I Don’t Subscribe to This Thinking

© xavier gallego morel - Fotolia.com
Sometimes I scratch my head when I read articles that seem to miss the point entirely. Here’s a well-written article about the decline of orchestra subscriptions published in The New York Times. It starts by offering hard data about the decline of subscriptions and goes on to quote Debora Borda (CEO of the LA Philharmonic) saying that subscriptions will eventually die out completely. And then the article makes a left turn and talks all about the problems with programming, as if programming will solve the subscription problem.

We know why arts organizations love subscriptions, and the point is made well here. It’s much more cost effective to market a bundle of concerts rather than sell them one-by-one. And you get the money upfront. And you have predictability as to the size of the house, well in advance. There’s lots of business-focused reasons why to try to stem the tide.

But I want to ask the obvious question: where is the audience in all this?  Where’s the research? Where are the focus groups? Perhaps the best place to start would be by asking the audience what benefits they really value from subscriptions, and build a marketing program around that. If people aren’t buying your subscription program, then start by asking what will make them buy. Of course the elephant in the room is that if you are running at 98% capacity, you can scare people into buying any subscription — “book now, or you won’t get in.” But that’s fear-based marketing.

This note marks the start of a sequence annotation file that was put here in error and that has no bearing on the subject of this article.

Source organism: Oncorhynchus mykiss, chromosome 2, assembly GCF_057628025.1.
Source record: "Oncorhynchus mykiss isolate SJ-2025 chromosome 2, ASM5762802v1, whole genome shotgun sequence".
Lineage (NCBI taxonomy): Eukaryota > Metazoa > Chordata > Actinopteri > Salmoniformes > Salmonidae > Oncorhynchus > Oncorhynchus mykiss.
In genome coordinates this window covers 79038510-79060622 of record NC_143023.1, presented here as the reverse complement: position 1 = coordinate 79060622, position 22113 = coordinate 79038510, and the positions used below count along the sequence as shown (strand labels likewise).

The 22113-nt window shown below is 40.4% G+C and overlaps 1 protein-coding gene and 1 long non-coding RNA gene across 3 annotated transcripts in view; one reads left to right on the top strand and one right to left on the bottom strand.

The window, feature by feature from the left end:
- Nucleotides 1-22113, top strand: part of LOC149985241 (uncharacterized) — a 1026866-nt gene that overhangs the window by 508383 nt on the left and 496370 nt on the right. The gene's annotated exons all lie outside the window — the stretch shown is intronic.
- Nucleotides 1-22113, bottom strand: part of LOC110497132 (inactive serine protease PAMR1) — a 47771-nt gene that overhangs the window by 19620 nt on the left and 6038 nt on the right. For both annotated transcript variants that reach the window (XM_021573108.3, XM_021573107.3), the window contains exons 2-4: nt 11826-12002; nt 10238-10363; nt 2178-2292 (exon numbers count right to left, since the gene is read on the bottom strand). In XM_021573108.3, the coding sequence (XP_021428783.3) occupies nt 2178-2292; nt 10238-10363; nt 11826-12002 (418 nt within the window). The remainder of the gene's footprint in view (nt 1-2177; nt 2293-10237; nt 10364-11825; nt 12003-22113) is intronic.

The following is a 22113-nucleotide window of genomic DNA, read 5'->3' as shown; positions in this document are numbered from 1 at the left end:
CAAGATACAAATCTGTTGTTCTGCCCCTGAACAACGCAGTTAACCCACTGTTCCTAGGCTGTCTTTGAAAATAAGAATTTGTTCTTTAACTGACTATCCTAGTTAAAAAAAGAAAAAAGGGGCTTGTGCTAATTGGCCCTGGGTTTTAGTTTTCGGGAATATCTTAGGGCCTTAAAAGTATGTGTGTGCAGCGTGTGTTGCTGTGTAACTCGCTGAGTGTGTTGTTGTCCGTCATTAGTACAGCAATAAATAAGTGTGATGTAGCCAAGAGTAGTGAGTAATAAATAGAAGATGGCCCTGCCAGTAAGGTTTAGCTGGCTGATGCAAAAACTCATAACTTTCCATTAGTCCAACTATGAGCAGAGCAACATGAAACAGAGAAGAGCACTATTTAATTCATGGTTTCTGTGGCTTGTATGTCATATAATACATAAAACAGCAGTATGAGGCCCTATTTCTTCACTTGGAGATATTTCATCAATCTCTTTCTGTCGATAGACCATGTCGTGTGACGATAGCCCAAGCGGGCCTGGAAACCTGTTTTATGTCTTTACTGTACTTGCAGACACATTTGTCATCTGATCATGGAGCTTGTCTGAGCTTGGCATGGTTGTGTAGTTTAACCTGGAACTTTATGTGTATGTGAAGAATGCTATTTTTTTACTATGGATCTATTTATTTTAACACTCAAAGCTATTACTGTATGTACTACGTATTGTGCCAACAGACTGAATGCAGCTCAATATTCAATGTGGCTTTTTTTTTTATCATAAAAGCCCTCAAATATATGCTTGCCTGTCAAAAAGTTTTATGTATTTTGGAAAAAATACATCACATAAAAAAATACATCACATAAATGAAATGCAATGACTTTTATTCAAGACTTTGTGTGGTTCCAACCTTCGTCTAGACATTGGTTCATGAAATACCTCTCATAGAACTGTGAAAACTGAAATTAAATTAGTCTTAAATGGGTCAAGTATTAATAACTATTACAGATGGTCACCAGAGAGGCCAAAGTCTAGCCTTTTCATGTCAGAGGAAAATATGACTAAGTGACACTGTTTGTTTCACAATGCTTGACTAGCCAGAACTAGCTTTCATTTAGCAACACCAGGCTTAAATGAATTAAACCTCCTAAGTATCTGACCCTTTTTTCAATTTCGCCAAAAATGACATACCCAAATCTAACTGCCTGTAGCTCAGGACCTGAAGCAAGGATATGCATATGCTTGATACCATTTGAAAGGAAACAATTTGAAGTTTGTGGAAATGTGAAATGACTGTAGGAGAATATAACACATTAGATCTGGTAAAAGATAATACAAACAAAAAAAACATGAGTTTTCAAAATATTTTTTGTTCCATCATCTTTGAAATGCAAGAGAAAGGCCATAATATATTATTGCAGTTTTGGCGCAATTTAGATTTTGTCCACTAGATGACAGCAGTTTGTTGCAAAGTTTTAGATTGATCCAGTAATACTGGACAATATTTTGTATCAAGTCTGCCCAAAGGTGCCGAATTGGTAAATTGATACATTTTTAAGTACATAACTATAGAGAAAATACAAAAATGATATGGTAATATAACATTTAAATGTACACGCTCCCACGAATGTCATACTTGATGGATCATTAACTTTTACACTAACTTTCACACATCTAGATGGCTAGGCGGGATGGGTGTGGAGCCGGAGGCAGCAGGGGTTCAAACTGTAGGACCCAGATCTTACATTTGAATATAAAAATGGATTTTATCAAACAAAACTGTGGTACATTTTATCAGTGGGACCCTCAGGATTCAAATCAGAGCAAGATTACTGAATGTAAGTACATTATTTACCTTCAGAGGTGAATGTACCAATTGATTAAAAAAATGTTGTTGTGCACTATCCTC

Let’s hear from one audience member about the value of subscriptions: me. I am not a traditional subscription buyer because my schedule is too unpredictable. This should sound familiar to marketers. But what would get me to buy a subscription is a combination of ease of exchanges, VIP treatment either online or on phone (think VIP Zappos), price incentives, and the ability to store credit.

If I could buy three or four concerts or plays at once, at a reduced price, pick my seats and then know that if I had to change in the future, I could either go online or call and get those tickets swapped for another performance (and I don’t mean going to the box office and returning the tickets by hand – I mean painless and quick exchanges),  AND (here’s the kicker) if I didn’t end up going at all, the value of unused tickets would be applied to next season. Now that’s a program I’d buy into! And if I could be made to feel really special to boot, now we’re talking.

This is all about me. How we start is by talking with our audience members to find out what THEY want. Maybe they are like me, or maybe they have other needs. But if you make it all about them, you may crack this vexing problem.

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